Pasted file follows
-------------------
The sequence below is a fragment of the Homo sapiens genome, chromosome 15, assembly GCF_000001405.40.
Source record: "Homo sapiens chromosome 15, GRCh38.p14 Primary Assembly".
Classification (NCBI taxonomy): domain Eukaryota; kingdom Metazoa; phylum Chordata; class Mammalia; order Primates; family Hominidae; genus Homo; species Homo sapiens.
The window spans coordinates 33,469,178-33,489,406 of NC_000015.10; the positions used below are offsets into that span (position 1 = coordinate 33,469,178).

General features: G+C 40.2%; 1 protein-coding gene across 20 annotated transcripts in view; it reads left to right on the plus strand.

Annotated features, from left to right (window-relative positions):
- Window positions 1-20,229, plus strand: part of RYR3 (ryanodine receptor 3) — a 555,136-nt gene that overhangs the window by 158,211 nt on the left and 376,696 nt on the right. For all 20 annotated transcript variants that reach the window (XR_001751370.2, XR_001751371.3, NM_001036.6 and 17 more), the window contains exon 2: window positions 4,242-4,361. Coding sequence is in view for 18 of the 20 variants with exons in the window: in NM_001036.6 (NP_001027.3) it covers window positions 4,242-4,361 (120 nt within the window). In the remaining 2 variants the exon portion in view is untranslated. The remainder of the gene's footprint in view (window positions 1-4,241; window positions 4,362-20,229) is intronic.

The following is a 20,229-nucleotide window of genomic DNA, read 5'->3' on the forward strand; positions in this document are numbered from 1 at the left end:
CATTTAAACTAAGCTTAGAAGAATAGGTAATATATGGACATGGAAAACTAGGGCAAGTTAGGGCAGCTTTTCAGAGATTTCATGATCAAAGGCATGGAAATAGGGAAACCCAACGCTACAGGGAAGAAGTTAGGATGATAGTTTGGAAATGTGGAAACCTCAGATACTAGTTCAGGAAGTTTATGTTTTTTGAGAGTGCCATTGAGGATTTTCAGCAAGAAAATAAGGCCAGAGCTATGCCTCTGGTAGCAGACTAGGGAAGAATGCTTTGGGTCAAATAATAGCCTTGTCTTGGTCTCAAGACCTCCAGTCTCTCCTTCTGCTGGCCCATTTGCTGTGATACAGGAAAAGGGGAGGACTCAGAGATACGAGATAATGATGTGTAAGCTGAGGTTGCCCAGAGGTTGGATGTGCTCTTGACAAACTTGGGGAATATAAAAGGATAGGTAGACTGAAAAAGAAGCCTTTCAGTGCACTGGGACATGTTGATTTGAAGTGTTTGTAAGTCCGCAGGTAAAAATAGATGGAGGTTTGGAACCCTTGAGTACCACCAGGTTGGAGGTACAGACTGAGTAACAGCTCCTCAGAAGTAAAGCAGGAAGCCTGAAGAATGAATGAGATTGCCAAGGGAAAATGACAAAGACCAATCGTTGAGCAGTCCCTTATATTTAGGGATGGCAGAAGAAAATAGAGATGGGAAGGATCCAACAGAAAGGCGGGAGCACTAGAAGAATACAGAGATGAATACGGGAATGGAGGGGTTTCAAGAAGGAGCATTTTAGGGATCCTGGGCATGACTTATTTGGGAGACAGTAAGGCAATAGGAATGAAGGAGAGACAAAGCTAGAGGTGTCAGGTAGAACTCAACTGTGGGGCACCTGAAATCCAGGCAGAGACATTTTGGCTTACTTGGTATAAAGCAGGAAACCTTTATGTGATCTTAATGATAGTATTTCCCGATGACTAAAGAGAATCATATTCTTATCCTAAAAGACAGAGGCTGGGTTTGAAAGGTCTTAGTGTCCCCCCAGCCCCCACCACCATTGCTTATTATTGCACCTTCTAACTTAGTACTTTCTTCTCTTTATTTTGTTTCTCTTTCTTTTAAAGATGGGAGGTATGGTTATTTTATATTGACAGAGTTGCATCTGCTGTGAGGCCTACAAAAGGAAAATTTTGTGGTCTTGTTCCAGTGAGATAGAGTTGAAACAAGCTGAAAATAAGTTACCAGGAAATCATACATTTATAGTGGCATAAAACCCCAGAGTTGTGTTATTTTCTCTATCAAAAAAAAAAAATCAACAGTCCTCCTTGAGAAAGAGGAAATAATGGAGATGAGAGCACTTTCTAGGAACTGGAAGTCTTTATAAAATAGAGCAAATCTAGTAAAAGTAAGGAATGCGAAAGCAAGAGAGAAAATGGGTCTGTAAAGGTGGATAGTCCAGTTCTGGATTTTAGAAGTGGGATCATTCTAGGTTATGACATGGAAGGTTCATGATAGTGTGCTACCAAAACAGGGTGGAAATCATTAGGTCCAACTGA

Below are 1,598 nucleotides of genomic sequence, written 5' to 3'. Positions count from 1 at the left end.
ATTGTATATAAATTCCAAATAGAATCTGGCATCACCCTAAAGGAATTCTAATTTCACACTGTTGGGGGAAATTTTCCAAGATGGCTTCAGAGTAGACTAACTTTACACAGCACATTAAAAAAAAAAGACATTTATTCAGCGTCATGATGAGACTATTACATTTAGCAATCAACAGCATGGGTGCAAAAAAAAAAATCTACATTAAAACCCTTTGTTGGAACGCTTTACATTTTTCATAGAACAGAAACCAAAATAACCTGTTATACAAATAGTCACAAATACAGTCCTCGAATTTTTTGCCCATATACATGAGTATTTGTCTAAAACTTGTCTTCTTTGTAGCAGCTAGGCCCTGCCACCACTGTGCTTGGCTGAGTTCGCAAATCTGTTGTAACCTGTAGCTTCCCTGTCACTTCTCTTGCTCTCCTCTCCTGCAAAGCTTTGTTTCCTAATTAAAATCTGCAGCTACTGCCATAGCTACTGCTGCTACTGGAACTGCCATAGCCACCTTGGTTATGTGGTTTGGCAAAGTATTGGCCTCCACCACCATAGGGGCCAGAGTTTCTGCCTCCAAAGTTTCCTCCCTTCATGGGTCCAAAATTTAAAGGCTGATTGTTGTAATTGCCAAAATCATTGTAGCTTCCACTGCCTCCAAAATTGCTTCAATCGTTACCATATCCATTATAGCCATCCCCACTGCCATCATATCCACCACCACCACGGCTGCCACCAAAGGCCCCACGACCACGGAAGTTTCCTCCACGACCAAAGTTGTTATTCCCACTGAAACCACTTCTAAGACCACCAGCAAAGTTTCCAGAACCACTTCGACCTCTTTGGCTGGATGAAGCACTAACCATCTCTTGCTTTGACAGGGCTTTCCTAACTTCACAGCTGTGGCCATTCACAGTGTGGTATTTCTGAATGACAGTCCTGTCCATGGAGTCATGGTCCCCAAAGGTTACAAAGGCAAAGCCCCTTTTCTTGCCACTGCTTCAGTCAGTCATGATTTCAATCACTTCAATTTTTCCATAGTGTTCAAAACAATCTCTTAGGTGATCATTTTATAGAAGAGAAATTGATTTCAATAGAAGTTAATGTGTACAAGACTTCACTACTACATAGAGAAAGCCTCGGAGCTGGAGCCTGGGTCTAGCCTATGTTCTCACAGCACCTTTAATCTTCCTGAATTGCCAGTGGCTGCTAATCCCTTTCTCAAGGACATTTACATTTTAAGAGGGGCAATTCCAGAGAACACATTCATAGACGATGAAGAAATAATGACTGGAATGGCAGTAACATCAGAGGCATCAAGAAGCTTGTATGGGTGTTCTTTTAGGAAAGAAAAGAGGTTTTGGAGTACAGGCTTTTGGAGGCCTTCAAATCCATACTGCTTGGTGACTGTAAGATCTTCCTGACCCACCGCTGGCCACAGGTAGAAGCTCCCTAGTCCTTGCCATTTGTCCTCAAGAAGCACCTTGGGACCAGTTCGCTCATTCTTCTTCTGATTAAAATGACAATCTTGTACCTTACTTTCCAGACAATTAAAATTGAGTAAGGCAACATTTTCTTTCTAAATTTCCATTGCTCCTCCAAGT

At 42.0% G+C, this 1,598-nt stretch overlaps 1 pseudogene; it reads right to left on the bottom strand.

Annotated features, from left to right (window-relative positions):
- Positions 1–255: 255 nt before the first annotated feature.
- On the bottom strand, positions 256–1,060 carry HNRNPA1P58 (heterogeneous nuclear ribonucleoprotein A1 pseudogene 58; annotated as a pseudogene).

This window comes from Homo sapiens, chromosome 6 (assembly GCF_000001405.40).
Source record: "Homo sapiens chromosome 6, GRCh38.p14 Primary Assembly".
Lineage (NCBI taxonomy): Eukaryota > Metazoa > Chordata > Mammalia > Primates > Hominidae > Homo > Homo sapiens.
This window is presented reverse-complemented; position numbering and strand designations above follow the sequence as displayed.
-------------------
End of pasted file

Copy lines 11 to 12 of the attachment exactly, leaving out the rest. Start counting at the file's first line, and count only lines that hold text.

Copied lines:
ATTGTATATAAATTCCAAATAGAATCTGGCATCACCCTAAAGGAATTCTAATTTCACACTGTTGGGGGAAATTTTCCAAGATGGCTTCAGAGTAGACTAACTTTACACAGCACATTAAAAAAAAAAGACATTTATTCAGCGTCATGATGAGACTATTACATTTAGCAATCAACAGCATGGGTGCAAAAAAAAAAATCTACATTAAAACCCTTTGTTGGAACGCTTTACATTTTTCATAGAACAGAAACCAAAATAACCTGTTATACAAATAGTCACAAATACAGTCCTCGAATTTTTTGCCCATATACATGAGTATTTGTCTAAAACTTGTCTTCTTTGTAGCAGCTAGGCCCTGCCACCACTGTGCTTGGCTGAGTTCGCAAATCTGTTGTAACCTGTAGCTTCCCTGTCACTTCTCTTGCTCTCCTCTCCTGCAAAGCTTTGTTTCCTAATTAAAATCTGCAGCTACTGCCATAGCTACTGCTGCTACTGGAACTGCCATAGCCACCTTGGTTATGTGGTTTGGCAAAGTATTGGCCTCCACCACCATAGGGGCCAGAGTTTCTGCCTCCAAAGTTTCCTCCCTTCATGGGTCCAAAATTTAAAGGCTGATTGTTGTAATTGCCAAAATCATTGTAGCTTCCACTGCCTCCAAAATTGCTTCAATCGTTACCATATCCATTATAGCCATCCCCACTGCCATCATATCCACCACCACCACGGCTGCCACCAAAGGCCCCACGACCACGGAAGTTTCCTCCACGACCAAAGTTGTTATTCCCACTGAAACCACTTCTAAGACCACCAGCAAAGTTTCCAGAACCACTTCGACCTCTTTGGCTGGATGAAGCACTAACCATCTCTTGCTTTGACAGGGCTTTCCTAACTTCACAGCTGTGGCCATTCACAGTGTGGTATTTCTGAATGACAGTCCTGTCCATGGAGTCATGGTCCCCAAAGGTTACAAAGGCAAAGCCCCTTTTCTTGCCACTGCTTCAGTCAGTCATGATTTCAATCACTTCAATTTTTCCATAGTGTTCAAAACAATCTCTTAGGTGATCATTTTATAGAAGAGAAATTGATTTCAATAGAAGTTAATGTGTACAAGACTTCACTACTACATAGAGAAAGCCTCGGAGCTGGAGCCTGGGTCTAGCCTATGTTCTCACAGCACCTTTAATCTTCCTGAATTGCCAGTGGCTGCTAATCCCTTTCTCAAGGACATTTACATTTTAAGAGGGGCAATTCCAGAGAACACATTCATAGACGATGAAGAAATAATGACTGGAATGGCAGTAACATCAGAGGCATCAAGAAGCTTGTATGGGTGTTCTTTTAGGAAAGAAAAGAGGTTTTGGAGTACAGGCTTTTGGAGGCCTTCAAATCCATACTGCTTGGTGACTGTAAGATCTTCCTGACCCACCGCTGGCCACAGGTAGAAGCTCCCTAGTCCTTGCCATTTGTCCTCAAGAAGCACCTTGGGACCAGTTCGCTCATTCTTCTTCTGATTAAAATGACAATCTTGTACCTTACTTTCCAGACAATTAAAATTGAGTAAGGCAACATTTTCTTTCTAAATTTCCATTGCTCCTCCAAGT

At 42.0% G+C, this 1,598-nt stretch overlaps 1 pseudogene; it reads right to left on the bottom strand.